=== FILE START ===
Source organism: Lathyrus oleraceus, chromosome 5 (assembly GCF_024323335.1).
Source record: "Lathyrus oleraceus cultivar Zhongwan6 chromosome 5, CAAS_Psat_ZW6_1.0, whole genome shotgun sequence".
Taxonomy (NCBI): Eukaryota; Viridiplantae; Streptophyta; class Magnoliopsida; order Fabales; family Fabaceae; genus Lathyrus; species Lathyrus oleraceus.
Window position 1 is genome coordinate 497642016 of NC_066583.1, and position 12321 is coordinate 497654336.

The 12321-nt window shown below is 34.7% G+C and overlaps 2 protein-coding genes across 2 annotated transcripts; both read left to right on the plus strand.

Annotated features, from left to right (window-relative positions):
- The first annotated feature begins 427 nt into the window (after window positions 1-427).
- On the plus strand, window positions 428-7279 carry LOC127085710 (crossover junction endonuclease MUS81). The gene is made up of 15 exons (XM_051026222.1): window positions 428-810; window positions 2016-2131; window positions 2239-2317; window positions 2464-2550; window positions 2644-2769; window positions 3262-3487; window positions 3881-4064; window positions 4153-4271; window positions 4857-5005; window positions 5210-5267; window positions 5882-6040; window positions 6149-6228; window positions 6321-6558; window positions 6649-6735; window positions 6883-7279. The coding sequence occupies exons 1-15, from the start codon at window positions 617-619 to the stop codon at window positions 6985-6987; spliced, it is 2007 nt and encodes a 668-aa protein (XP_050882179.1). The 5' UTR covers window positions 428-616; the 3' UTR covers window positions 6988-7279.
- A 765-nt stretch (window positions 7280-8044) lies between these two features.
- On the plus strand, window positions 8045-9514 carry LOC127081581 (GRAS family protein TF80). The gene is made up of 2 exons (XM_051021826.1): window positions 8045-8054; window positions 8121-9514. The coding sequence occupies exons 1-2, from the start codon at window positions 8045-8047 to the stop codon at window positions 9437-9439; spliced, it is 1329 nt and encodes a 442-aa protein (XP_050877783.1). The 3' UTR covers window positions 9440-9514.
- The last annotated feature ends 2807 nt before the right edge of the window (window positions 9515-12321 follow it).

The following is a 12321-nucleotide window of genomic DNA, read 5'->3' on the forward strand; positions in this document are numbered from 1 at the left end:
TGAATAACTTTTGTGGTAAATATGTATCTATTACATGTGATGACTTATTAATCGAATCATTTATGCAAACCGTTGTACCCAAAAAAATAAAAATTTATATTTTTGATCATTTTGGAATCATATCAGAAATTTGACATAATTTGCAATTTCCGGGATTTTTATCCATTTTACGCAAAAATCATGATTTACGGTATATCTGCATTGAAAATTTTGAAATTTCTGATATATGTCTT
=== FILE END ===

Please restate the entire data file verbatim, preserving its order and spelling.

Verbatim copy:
Source organism: Lathyrus oleraceus, chromosome 5 (assembly GCF_024323335.1).
Source record: "Lathyrus oleraceus cultivar Zhongwan6 chromosome 5, CAAS_Psat_ZW6_1.0, whole genome shotgun sequence".
Taxonomy (NCBI): Eukaryota; Viridiplantae; Streptophyta; class Magnoliopsida; order Fabales; family Fabaceae; genus Lathyrus; species Lathyrus oleraceus.
Window position 1 is genome coordinate 497642016 of NC_066583.1, and position 12321 is coordinate 497654336.

The 12321-nt window shown below is 34.7% G+C and overlaps 2 protein-coding genes across 2 annotated transcripts; both read left to right on the plus strand.

Annotated features, from left to right (window-relative positions):
- The first annotated feature begins 427 nt into the window (after window positions 1-427).
- On the plus strand, window positions 428-7279 carry LOC127085710 (crossover junction endonuclease MUS81). The gene is made up of 15 exons (XM_051026222.1): window positions 428-810; window positions 2016-2131; window positions 2239-2317; window positions 2464-2550; window positions 2644-2769; window positions 3262-3487; window positions 3881-4064; window positions 4153-4271; window positions 4857-5005; window positions 5210-5267; window positions 5882-6040; window positions 6149-6228; window positions 6321-6558; window positions 6649-6735; window positions 6883-7279. The coding sequence occupies exons 1-15, from the start codon at window positions 617-619 to the stop codon at window positions 6985-6987; spliced, it is 2007 nt and encodes a 668-aa protein (XP_050882179.1). The 5' UTR covers window positions 428-616; the 3' UTR covers window positions 6988-7279.
- A 765-nt stretch (window positions 7280-8044) lies between these two features.
- On the plus strand, window positions 8045-9514 carry LOC127081581 (GRAS family protein TF80). The gene is made up of 2 exons (XM_051021826.1): window positions 8045-8054; window positions 8121-9514. The coding sequence occupies exons 1-2, from the start codon at window positions 8045-8047 to the stop codon at window positions 9437-9439; spliced, it is 1329 nt and encodes a 442-aa protein (XP_050877783.1). The 3' UTR covers window positions 9440-9514.
- The last annotated feature ends 2807 nt before the right edge of the window (window positions 9515-12321 follow it).

The following is a 12321-nucleotide window of genomic DNA, read 5'->3' on the forward strand; positions in this document are numbered from 1 at the left end:
TGAATAACTTTTGTGGTAAATATGTATCTATTACATGTGATGACTTATTAATCGAATCATTTATGCAAACCGTTGTACCCAAAAAAATAAAAATTTATATTTTTGATCATTTTGGAATCATATCAGAAATTTGACATAATTTGCAATTTCCGGGATTTTTATCCATTTTACGCAAAAATCATGATTTACGGTATATCTGCATTGAAAATTTTGAAATTTCTGATATATGTCTT